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Years-long kidney search ends with donation

Years-long kidney search ends with donation

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Bryan Ross searched for years for a kidney.

He’d walk past the Tree of Life mural at Wake Forest Baptist Health, where kidney donors sign their names, and wonder when he might see his donor’s name on the wall.

His wife, Donna, tried to be a donor but didn’t pass a kidney function test. Their children were disqualified for various reasons. Coworkers at Catawba Valley Community College also offered to donate a kidney to Bryan, who has suffered from kidney problems since he was a boy. Each candidate who offered was disqualified by one test or another, Donna Ross said.

“Each time we made it one step further in the process,” she said. “It felt like we were looking for a needle in a haystack.”

Even a 2016 article in the Hickory Daily Record didn’t find a donor. The couple was nearly ready to give up hope and resign Bryan to a future of dialysis.

One last Facebook call for donors in late 2019 answered their prayers.

Jimmy Martin was up for the challenge. Though he wasn’t close with the Rosses, his wife Jane had worked with Bryan and Donna at CVCC. Martin also worked with the couple’s son at Newton Fire Department.

With decades of service in firefighting under his belt, Martin was made for a life of helping others, he said. So when he heard Bryan needed a kidney, it was another person he could help. “I said, ‘I don’t think I’ve got anything wrong with me so we’ll see what we can do,’” he said.

His tests started in early January, first with urine and blood samples, then a kidney function test, a CT scan and an MRI. With each passed test, Bryan and Donna were more and more hopeful.

Then COVID-19 shut down hospitals for all elective procedures, including Martin’s last test, a stress test.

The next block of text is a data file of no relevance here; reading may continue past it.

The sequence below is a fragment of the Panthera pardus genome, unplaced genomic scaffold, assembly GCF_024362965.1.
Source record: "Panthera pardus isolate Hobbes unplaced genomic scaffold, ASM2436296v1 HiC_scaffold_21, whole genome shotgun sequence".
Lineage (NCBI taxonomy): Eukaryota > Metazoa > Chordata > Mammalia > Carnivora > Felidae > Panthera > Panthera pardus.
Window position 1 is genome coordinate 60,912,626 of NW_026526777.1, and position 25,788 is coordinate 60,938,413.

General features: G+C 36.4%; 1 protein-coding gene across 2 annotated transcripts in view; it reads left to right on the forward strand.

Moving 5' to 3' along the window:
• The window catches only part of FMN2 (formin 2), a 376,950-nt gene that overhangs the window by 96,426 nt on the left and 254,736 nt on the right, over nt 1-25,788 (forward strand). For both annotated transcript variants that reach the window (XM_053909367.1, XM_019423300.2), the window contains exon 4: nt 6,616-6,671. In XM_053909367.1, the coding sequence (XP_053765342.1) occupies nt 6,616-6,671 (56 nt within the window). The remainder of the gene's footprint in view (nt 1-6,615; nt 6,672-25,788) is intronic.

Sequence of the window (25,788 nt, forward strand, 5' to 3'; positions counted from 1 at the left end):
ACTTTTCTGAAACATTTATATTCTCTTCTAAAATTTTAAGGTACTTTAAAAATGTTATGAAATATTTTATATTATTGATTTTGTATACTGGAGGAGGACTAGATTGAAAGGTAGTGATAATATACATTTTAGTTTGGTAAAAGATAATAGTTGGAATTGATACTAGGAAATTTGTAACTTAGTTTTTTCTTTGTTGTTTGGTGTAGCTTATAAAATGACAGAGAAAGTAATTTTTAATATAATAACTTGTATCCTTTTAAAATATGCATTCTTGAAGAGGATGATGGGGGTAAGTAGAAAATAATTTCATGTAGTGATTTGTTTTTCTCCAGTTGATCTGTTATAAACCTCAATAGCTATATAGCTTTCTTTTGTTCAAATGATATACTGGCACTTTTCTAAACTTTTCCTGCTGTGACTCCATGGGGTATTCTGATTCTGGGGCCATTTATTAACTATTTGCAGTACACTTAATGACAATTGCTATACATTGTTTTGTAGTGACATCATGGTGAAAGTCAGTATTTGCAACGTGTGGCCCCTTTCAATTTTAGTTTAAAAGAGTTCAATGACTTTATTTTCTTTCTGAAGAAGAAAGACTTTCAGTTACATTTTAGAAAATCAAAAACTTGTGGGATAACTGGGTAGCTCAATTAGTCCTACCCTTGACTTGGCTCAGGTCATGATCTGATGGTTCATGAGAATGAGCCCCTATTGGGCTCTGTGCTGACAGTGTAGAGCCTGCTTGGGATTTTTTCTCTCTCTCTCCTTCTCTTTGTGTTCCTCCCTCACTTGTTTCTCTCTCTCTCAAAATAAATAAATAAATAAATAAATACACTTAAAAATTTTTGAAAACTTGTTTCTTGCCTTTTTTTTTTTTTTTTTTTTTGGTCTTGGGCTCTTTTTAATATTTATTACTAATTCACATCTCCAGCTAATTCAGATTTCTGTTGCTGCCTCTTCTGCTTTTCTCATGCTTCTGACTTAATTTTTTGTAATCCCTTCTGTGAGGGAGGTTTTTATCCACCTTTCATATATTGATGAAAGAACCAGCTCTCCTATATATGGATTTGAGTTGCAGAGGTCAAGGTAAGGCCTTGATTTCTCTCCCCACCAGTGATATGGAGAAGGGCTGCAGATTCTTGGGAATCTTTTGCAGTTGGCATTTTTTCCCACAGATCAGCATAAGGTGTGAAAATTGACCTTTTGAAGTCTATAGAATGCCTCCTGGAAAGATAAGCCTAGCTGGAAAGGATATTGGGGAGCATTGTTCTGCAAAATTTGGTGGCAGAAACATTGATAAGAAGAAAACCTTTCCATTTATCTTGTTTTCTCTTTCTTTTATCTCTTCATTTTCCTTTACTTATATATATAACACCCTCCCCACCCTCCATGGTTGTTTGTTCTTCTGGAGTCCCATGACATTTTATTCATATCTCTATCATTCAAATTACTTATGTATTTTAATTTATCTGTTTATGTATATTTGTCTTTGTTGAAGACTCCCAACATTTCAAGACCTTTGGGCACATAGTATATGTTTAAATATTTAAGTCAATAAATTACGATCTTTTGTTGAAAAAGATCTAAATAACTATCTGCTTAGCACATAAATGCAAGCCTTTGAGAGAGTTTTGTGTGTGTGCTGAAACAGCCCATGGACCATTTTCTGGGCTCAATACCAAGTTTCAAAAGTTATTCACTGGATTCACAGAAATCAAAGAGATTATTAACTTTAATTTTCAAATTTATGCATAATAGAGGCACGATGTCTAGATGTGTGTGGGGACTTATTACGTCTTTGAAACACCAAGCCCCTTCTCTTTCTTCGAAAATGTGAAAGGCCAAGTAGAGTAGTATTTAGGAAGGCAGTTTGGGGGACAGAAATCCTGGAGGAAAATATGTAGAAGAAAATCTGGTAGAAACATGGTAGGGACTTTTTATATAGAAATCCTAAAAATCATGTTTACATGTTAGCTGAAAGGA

Bryan and Donna spent two months on the edge of their seat, Donna said, until May 26, when they heard the good news: Martin was eligible to donate.

One week later, Martin and Bryan were in the hospital — unable to have visitors because of COVID-19 but able to see each other.

Donna said sending them in alone was the most stressful part. “It’s like every emotion you feel,” she said. “You feel anxious. You feel excited. You feel stressed, worried, concerned, blessed — the whole gamut of emotions.”

But she thought about two rainbows she and Bryan had seen together just days before, and the sense of hope it brought her. “I had written him a card (the day of his surgery) and said, ‘One of those rainbows could be for us,’ and I said, ’Today is the day you can get your rainbow.’”

For both men, the surgery went flawlessly. One month later, both are healing well.

Martin is back at his job as a building inspector but with a new sense of just how great the need for organ donors is, he said.

“I would tell anyone to do it if you’re able,” Martin said. “There’s always people out there in need.”

And Bryan was able to visit Baptist Health and see what he’d always hoped: his donor’s name signed on the Tree of Life.

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